One in four people fails to save any money at all and most who do use the cash for a holiday, a study suggests.
The amount Britons has hit its lowest level for half a century
The Post Office research indicated that a third of people did save, but not on a monthly basis.
Just over a quarter of those who did not save said they had too many debts to pay and a fifth simply spent it all.
Office for National Statistics figures released in June showed Britons were saving proportionately less of their income than at any time for 50 years.
Among those who did put cash aside the most common reason was to save for a holiday.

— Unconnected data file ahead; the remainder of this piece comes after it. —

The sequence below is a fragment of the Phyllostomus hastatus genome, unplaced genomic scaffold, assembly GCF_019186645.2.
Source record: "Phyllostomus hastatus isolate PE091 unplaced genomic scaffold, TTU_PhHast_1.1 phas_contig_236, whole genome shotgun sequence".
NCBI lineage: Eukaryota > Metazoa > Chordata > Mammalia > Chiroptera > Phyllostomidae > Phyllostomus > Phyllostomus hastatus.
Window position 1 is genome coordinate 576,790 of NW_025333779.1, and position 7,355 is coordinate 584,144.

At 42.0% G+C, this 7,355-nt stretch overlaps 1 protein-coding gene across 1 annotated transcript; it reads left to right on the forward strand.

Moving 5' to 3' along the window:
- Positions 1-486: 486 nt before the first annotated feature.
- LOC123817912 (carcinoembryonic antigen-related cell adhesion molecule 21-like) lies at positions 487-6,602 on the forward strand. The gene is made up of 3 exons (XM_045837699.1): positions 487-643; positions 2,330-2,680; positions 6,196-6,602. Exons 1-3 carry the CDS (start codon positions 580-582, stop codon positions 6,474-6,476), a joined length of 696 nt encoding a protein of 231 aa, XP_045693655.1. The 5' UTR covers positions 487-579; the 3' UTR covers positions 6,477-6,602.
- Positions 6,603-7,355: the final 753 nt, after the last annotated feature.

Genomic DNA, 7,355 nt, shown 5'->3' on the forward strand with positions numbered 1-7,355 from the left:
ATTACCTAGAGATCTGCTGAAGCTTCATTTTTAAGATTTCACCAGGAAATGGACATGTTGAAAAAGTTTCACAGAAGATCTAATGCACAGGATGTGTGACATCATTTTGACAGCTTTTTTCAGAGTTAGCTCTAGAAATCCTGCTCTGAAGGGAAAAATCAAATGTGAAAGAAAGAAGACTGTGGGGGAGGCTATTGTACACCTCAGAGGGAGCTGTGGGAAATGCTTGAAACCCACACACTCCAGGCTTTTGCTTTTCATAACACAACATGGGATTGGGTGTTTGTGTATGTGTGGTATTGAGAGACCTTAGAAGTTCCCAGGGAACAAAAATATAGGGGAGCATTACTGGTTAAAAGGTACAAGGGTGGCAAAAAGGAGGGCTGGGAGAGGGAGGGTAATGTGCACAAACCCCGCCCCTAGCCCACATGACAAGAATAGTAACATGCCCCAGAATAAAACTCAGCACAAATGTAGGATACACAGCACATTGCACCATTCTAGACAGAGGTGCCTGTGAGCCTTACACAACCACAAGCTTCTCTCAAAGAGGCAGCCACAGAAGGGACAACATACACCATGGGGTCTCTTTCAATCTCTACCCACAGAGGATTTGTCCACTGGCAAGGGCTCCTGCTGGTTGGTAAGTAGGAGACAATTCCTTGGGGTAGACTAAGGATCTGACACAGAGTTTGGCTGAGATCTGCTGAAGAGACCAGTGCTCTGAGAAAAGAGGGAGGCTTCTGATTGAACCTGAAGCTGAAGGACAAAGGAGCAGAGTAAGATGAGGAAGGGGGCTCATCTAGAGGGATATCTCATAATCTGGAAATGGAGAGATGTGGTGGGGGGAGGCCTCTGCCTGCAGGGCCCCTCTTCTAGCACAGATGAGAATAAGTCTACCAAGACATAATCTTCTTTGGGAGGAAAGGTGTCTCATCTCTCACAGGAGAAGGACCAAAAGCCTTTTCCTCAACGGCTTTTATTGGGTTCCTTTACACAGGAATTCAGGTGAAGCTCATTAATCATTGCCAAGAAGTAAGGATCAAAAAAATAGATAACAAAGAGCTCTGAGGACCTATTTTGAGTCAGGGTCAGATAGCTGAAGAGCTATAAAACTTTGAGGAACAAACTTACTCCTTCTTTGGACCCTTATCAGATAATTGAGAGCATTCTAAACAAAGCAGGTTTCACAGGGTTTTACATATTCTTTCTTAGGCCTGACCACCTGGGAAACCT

Nearly half of those aged 55 to 64 said they were saving to prepare better for retirement.
BBC economics editor Evan Davis said the figures were "not surprising" given the low interest rates of recent years and earlier ONS figures showing savings were at their lowest level since the 1950s.
In recent years central banks had used low interest rates in an effort to stimulate economic growth by encouraging people to spend, he argued.
"To some extent the economy has grown a lot and that's been dependent on us not saving," he said.
Now the banks were trying to encourage more savings through interest rate rises but he warned that low savings could lead to problems for consumers in future.
"In absolute terms, as we get richer we save more but our expectations rise, so in order to have pensions of 21st Century levels we probably need to be saving more than 2% of our disposable incomes," he added.